• Tuesday, July 23, 2024
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BusinessDay

Enunciate policies to attract investments into Nigeria – Norrenberger MD

To salvage Nigeria’s economy, fiscal discipline must accompany reforms – Edeh

As the second wave of the coronavirus rages, with overwhelming effects on the economy, Tony Edeh, managing director, Norrenberger, a financial group, has urged on the Federal Government to articulate a policy framework that would encourage investment inflow into Nigeria.

Edeh also wants the government to, on its own, massively invest to upgrade dilapidated infrastructure in the country. He believes this will open up more investment opportunities for the private sector players.

“There must be an articulate policy, bold reforms that would open up the economy for investors. A steady reopening of the Nigerian and global economy should improve some of the contraction we saw in Q2-Q4 2021. Beyond the challenges from lockdown, purchasing power of Nigerians continue to decline which is a challenge for manufacturing companies as they are unable to increase prices despite alleviating import costs,” the MD said in Abuja during a media interaction with select newsmen.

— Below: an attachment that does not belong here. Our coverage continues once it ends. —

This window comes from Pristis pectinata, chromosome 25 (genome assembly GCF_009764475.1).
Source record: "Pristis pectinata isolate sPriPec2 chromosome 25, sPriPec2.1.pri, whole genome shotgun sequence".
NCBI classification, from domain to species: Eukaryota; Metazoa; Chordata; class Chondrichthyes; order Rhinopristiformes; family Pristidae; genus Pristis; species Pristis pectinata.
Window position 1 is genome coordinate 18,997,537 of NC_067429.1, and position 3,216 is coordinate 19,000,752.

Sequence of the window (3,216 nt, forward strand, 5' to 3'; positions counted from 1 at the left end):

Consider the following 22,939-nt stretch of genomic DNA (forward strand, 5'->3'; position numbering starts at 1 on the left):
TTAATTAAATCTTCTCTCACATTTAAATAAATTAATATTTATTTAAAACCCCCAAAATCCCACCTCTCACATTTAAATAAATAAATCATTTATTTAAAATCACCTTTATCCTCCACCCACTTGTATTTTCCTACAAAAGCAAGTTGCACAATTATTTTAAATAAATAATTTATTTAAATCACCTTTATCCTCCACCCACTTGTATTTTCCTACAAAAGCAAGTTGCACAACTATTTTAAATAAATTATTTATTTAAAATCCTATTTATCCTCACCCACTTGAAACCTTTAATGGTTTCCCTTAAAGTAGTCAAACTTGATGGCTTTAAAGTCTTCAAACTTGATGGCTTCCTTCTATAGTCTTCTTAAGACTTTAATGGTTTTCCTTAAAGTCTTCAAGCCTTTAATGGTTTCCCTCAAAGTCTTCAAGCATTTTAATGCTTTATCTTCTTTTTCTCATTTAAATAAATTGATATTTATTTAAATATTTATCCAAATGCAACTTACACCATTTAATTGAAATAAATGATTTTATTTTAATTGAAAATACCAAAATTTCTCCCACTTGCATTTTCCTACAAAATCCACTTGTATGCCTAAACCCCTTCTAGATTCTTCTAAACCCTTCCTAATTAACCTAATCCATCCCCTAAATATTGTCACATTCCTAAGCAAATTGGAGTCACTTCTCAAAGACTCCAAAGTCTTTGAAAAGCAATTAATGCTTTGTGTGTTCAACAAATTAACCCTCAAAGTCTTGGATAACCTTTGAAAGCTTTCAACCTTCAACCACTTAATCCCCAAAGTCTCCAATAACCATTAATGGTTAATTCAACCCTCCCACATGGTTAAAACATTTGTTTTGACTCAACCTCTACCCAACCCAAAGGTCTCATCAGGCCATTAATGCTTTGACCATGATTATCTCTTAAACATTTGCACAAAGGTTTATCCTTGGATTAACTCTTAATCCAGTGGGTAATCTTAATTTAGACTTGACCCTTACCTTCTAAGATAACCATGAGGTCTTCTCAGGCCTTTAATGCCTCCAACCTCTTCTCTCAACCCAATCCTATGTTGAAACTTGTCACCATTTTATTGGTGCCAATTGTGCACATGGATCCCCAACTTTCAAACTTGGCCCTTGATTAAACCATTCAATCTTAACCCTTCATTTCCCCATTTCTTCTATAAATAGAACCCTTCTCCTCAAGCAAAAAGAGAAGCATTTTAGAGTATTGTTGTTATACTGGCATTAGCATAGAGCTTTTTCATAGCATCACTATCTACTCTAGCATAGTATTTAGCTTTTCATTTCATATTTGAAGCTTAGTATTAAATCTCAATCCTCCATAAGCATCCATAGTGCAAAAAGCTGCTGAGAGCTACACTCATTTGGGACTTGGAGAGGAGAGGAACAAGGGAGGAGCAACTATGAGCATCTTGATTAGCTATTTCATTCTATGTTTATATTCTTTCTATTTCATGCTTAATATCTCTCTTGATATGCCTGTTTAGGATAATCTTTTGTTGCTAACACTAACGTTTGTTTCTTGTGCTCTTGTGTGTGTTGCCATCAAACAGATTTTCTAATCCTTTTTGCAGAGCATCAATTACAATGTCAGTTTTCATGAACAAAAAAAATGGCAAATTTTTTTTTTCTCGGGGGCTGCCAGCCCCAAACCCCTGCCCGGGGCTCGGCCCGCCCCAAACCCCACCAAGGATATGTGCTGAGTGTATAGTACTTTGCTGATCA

According to him, focusing of the investment in infrastructure and friendly regulators should improve the operating environment in these sectors and hopefully spur growth.”

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On the performance of the investment market pre and post-covid, Edeh said: “The Nigerian money market suffered huge losses in 2020 due to the economic impact of Covid-19, however, the stock and equities market rebounded at the end of Q3 of the year.

“The all share index (ASI) which had fallen 8.8 percent by mid-year, appreciated by 9.6 percent in Q3 to close at 26,831.76 points at the end of September gaining investors N1.3 trillion,” he said.

Speaking on the impact of Covid-19 on the economy, he said, “In 2021, the most visible and immediate spillover of Covid was the drop in the price of crude oil, from nearly 60 dollar per barrel to as low as 30 dollar per barrel in March.

Making further suggestions on way forward, Edeh said: “We must ensure that our policies are well-aligned with unfolding global realities by repositioning to get a good share of the post- Covid financial opportunities.

“We must push for large foreign direct investments and remittance in flows as our main source of external liquidity, and deploying those into transport and energy infrastructure to boost stability, growth, and trade.

On the latest Finance Act provision for unclaimed dividends and dormant accounts, he said: “Federal Government having access to these funds provides an avenue for increased financial capacity to manage cost-intensive projects and infrastructure development that could have a drastic and beneficial impact on the daily lives of people in Nigeria.”

The unclaimed funds, he noted, could also be used to provide loans to MSMEs and other entities, which could generate employment and alleviate some of the negative impacts of the coronavirus on the economy.